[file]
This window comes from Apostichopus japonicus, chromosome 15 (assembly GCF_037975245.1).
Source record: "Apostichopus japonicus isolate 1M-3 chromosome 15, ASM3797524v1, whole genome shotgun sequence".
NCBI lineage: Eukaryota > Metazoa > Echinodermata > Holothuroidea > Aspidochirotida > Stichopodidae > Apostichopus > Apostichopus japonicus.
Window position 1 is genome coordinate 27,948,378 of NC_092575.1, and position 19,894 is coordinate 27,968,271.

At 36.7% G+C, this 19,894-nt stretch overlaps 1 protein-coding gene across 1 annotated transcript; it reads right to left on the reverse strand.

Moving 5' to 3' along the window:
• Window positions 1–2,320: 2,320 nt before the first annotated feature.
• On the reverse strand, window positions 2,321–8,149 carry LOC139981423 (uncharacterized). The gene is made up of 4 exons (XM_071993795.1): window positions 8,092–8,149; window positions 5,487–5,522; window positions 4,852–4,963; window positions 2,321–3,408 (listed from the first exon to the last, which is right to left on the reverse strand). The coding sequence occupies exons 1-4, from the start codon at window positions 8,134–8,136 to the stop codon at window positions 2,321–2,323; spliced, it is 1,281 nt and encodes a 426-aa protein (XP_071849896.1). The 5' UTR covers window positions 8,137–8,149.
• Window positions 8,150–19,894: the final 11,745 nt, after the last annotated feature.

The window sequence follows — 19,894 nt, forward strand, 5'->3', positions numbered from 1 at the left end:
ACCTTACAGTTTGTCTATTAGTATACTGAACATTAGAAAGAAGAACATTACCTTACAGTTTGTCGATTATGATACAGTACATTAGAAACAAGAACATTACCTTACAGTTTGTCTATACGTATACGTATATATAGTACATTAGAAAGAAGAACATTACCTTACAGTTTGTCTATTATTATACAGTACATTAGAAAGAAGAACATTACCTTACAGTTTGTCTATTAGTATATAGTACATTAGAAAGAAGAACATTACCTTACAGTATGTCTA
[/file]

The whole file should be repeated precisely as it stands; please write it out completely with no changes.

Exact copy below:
This window comes from Apostichopus japonicus, chromosome 15 (assembly GCF_037975245.1).
Source record: "Apostichopus japonicus isolate 1M-3 chromosome 15, ASM3797524v1, whole genome shotgun sequence".
NCBI lineage: Eukaryota > Metazoa > Echinodermata > Holothuroidea > Aspidochirotida > Stichopodidae > Apostichopus > Apostichopus japonicus.
Window position 1 is genome coordinate 27,948,378 of NC_092575.1, and position 19,894 is coordinate 27,968,271.

At 36.7% G+C, this 19,894-nt stretch overlaps 1 protein-coding gene across 1 annotated transcript; it reads right to left on the reverse strand.

Moving 5' to 3' along the window:
• Window positions 1–2,320: 2,320 nt before the first annotated feature.
• On the reverse strand, window positions 2,321–8,149 carry LOC139981423 (uncharacterized). The gene is made up of 4 exons (XM_071993795.1): window positions 8,092–8,149; window positions 5,487–5,522; window positions 4,852–4,963; window positions 2,321–3,408 (listed from the first exon to the last, which is right to left on the reverse strand). The coding sequence occupies exons 1-4, from the start codon at window positions 8,134–8,136 to the stop codon at window positions 2,321–2,323; spliced, it is 1,281 nt and encodes a 426-aa protein (XP_071849896.1). The 5' UTR covers window positions 8,137–8,149.
• Window positions 8,150–19,894: the final 11,745 nt, after the last annotated feature.

The window sequence follows — 19,894 nt, forward strand, 5'->3', positions numbered from 1 at the left end:
ACCTTACAGTTTGTCTATTAGTATACTGAACATTAGAAAGAAGAACATTACCTTACAGTTTGTCGATTATGATACAGTACATTAGAAACAAGAACATTACCTTACAGTTTGTCTATACGTATACGTATATATAGTACATTAGAAAGAAGAACATTACCTTACAGTTTGTCTATTATTATACAGTACATTAGAAAGAAGAACATTACCTTACAGTTTGTCTATTAGTATATAGTACATTAGAAAGAAGAACATTACCTTACAGTATGTCTA